Many of us either have mental-health issues or know someone who does. It would probably be more accurate to say that most of us either have mental-health issues or know people who do. That’s how common psychological problems are.
It’s why there has been such an outpouring of empathy for tennis star Naomi Osaka, who dropped out of the French Open because of anxiety and depression she says is caused, in part, by having to talk with the media. She refused to meet the press at Roland Garros, was fined by tournament officials and finally withdrew after they suggested she could be disqualified from the event.
We don’t like to see anyone suffering, but when the suffering is so public and when the sufferer is so well-known, it magnifies everything, including the reaction. We want to help Osaka. We want to protect her. We want to heal her.
This is where it gets complicated. Osaka initially cast the issue as something bigger than herself, saying it was cruel to subject players to intense questioning from media members after a match, especially a loss. Later, she brought the discussion to the place where it should have been in the first place, that press conferences are extremely difficult for her. It was too late. The media was painted as a collective ogre, and that was that.
The bigger question is not how to get rid of prying, indelicate reporters but how to deal with athletes who are battling something bigger and more powerful than any opponent they might face. Ninety-nine percent of the press conferences I’ve participated in have been docile affairs, with reporters going out of their way to be fair and professional. But to someone with problems such as Osaka’s, my “fair and professional’’ might be her “antagonistic and destructive.’’
Should we change everything for one player who says she’s paralyzed by anxiety before press conferences? Should she be exempt from the requirement most professional sports have that athletes must speak with reporters after games? Would not having to do so give her a competitive advantage over other players? Would it lead conniving performers to claim that they, too, have psychological problems that should excuse them from the stress of media questioning?
As I said, complicated.
Eliminating press conferences is not the answer. That would be the biggest knee-jerk reaction in the annals of jerking knees. Fans and media alike want answers after games. It’s not enough to watch an athletic event, say, “That was nice,’’ and go home. Given the opportunity, they’ll dissect a performance until it looks like shredded documents. Movie-goers have opinions after watching movies. Diners rate restaurants.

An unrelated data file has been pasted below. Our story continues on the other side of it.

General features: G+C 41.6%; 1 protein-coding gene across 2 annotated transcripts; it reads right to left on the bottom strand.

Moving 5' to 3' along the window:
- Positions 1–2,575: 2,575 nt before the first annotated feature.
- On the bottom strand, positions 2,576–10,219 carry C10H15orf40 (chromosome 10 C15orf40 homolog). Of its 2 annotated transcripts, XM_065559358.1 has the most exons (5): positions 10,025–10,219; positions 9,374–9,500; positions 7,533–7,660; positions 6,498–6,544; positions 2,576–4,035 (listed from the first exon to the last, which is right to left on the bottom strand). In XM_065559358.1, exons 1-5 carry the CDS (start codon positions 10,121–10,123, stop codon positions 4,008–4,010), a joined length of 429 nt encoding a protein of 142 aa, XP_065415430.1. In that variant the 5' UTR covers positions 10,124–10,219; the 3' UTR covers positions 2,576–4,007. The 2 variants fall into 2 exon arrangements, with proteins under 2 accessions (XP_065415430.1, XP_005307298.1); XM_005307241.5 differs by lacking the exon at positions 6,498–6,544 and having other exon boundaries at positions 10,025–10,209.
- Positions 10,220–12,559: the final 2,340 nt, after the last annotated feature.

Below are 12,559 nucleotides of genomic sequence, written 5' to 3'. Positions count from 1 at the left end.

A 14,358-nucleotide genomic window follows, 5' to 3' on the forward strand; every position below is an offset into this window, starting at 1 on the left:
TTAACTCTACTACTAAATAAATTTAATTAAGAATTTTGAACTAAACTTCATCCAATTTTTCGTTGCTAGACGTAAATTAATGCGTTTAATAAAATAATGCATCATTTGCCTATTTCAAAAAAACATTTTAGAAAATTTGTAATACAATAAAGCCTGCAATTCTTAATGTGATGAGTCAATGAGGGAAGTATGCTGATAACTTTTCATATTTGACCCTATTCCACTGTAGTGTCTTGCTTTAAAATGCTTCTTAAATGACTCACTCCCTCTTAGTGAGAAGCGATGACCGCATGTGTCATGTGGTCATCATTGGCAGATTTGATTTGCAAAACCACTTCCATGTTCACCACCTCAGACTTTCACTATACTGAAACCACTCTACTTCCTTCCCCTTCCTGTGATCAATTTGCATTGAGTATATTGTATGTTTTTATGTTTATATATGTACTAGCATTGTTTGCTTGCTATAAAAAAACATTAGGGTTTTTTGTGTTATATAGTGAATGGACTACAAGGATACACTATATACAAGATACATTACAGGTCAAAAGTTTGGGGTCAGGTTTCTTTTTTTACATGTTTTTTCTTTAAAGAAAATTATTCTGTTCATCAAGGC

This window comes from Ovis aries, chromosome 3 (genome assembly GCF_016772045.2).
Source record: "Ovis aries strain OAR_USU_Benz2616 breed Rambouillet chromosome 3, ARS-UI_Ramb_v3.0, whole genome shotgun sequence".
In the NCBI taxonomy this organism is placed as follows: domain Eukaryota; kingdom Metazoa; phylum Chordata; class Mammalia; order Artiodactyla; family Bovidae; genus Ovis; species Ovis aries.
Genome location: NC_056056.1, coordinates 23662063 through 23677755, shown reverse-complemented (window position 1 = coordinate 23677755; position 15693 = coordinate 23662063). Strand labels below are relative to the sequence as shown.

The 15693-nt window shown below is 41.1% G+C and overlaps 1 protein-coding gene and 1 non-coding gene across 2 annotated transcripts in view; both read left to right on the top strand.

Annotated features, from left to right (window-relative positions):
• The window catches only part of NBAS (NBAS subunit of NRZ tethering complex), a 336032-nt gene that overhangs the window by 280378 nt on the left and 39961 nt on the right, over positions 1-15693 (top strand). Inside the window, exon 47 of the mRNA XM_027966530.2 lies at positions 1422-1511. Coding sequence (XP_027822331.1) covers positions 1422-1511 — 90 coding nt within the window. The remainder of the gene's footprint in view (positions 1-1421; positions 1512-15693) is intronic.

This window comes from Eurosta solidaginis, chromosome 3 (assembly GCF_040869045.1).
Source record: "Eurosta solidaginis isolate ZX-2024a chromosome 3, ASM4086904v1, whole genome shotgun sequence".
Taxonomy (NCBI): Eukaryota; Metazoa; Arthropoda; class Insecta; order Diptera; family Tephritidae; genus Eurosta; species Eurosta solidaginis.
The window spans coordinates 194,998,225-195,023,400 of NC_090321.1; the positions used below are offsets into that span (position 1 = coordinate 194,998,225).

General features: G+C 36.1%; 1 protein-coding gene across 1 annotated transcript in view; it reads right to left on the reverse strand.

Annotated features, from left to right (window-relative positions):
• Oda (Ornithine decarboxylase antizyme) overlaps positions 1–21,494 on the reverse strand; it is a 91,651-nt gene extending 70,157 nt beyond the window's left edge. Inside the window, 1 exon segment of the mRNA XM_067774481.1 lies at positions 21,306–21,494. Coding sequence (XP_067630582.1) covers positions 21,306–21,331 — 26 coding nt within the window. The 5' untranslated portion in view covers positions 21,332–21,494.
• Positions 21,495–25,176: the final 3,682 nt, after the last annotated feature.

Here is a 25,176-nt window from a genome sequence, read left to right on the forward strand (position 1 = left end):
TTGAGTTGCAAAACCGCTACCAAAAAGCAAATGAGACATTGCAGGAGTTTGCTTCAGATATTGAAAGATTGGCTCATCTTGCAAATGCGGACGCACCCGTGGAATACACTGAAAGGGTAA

So this isn’t a media thing. It’s a people thing. It’s a human thing.
If reporters were taken out of the equation, we’d be left with the snake pit that is social media. If you think sportswriters are rude and ask inappropriate questions, I’d direct you to Twitter, where there are about 1 billion lowest common denominators. Escape from them is futile.
Here’s where I get to every time I think the Osaka situation through: compassion. We have one person with a problem. Helping her deal with that problem is the compassionate thing to do. What do you say we do that?
This is coming from someone who thinks dwindling access to athletes is one of sportswriting’s biggest issues. Over the past 30 years, pro teams have slashed our amount of time with athletes and cut the number of questions we can ask them. In the place of a fuller understanding of the people who play the games we watch are well-managed, extremely dull athletes.
But it wouldn’t kill us to give one tennis star a break. If we don’t, it might kill her.
Half of Michael Jordan’s mystique as a player was attributed to his indomitable will. He was born with a fire and a competitiveness his hagiographers say few humans possess. If that’s true, then it’s also true that some very talented athletes are born with the opposite mental makeup, with anxiety issues that seriously affect their performances. We wouldn’t think of penalizing someone like Jordan for being a domineering jerk on the floor, so why should we favor athletes who struggle psychologically?
Answer: Because none of us is better off with a fellow human being having a breakdown in full public view. Not us and certainly not the athlete.
If allowing Osaka to miss press conferences produces a wave of dishonest athletes opting out of those sessions, then officials can deal with it.
Until then, let’s be nice.